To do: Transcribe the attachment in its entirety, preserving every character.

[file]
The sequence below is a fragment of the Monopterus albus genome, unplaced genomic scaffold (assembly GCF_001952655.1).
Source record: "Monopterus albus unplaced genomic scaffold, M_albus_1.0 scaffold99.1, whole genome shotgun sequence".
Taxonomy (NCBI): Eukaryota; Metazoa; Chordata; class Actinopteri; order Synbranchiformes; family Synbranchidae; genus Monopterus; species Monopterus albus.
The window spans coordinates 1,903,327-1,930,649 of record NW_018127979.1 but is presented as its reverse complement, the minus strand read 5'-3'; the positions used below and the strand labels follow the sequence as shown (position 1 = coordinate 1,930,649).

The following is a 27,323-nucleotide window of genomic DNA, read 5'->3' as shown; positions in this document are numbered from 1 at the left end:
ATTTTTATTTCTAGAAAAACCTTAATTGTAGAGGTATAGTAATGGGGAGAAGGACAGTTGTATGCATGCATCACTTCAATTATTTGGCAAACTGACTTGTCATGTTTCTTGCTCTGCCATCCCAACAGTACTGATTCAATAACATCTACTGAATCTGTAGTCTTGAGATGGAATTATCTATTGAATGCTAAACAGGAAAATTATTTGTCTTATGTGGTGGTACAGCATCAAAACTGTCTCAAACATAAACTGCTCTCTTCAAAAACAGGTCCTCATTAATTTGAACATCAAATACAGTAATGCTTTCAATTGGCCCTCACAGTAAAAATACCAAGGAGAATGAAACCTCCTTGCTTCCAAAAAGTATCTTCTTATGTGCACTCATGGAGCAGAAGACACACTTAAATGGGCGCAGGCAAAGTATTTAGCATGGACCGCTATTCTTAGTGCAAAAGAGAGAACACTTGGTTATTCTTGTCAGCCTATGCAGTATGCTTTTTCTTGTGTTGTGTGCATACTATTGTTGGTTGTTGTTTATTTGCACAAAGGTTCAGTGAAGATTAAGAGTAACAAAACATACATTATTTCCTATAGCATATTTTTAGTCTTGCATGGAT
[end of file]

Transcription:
The sequence below is a fragment of the Monopterus albus genome, unplaced genomic scaffold (assembly GCF_001952655.1).
Source record: "Monopterus albus unplaced genomic scaffold, M_albus_1.0 scaffold99.1, whole genome shotgun sequence".
Taxonomy (NCBI): Eukaryota; Metazoa; Chordata; class Actinopteri; order Synbranchiformes; family Synbranchidae; genus Monopterus; species Monopterus albus.
The window spans coordinates 1,903,327-1,930,649 of record NW_018127979.1 but is presented as its reverse complement, the minus strand read 5'-3'; the positions used below and the strand labels follow the sequence as shown (position 1 = coordinate 1,930,649).

The following is a 27,323-nucleotide window of genomic DNA, read 5'->3' as shown; positions in this document are numbered from 1 at the left end:
ATTTTTATTTCTAGAAAAACCTTAATTGTAGAGGTATAGTAATGGGGAGAAGGACAGTTGTATGCATGCATCACTTCAATTATTTGGCAAACTGACTTGTCATGTTTCTTGCTCTGCCATCCCAACAGTACTGATTCAATAACATCTACTGAATCTGTAGTCTTGAGATGGAATTATCTATTGAATGCTAAACAGGAAAATTATTTGTCTTATGTGGTGGTACAGCATCAAAACTGTCTCAAACATAAACTGCTCTCTTCAAAAACAGGTCCTCATTAATTTGAACATCAAATACAGTAATGCTTTCAATTGGCCCTCACAGTAAAAATACCAAGGAGAATGAAACCTCCTTGCTTCCAAAAAGTATCTTCTTATGTGCACTCATGGAGCAGAAGACACACTTAAATGGGCGCAGGCAAAGTATTTAGCATGGACCGCTATTCTTAGTGCAAAAGAGAGAACACTTGGTTATTCTTGTCAGCCTATGCAGTATGCTTTTTCTTGTGTTGTGTGCATACTATTGTTGGTTGTTGTTTATTTGCACAAAGGTTCAGTGAAGATTAAGAGTAACAAAACATACATTATTTCCTATAGCATATTTTTAGTCTTGCATGGAT